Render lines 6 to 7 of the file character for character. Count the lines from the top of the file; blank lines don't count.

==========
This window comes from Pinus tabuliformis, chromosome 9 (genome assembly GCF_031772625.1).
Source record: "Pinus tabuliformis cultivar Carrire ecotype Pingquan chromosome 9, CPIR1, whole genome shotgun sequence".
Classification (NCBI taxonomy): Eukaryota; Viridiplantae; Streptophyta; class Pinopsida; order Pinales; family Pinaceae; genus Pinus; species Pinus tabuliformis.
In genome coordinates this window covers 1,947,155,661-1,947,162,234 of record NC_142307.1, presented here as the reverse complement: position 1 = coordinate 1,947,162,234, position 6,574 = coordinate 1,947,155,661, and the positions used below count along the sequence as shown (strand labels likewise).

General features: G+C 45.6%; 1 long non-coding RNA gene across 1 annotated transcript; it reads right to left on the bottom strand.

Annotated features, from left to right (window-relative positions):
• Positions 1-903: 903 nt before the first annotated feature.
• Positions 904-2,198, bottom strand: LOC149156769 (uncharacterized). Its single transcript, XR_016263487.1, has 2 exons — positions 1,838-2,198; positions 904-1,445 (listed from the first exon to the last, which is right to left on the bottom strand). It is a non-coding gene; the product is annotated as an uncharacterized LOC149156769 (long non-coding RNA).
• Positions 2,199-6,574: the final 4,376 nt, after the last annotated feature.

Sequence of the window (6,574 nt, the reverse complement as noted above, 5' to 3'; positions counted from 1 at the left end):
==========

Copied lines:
Annotated features, from left to right (window-relative positions):
• Positions 1-903: 903 nt before the first annotated feature.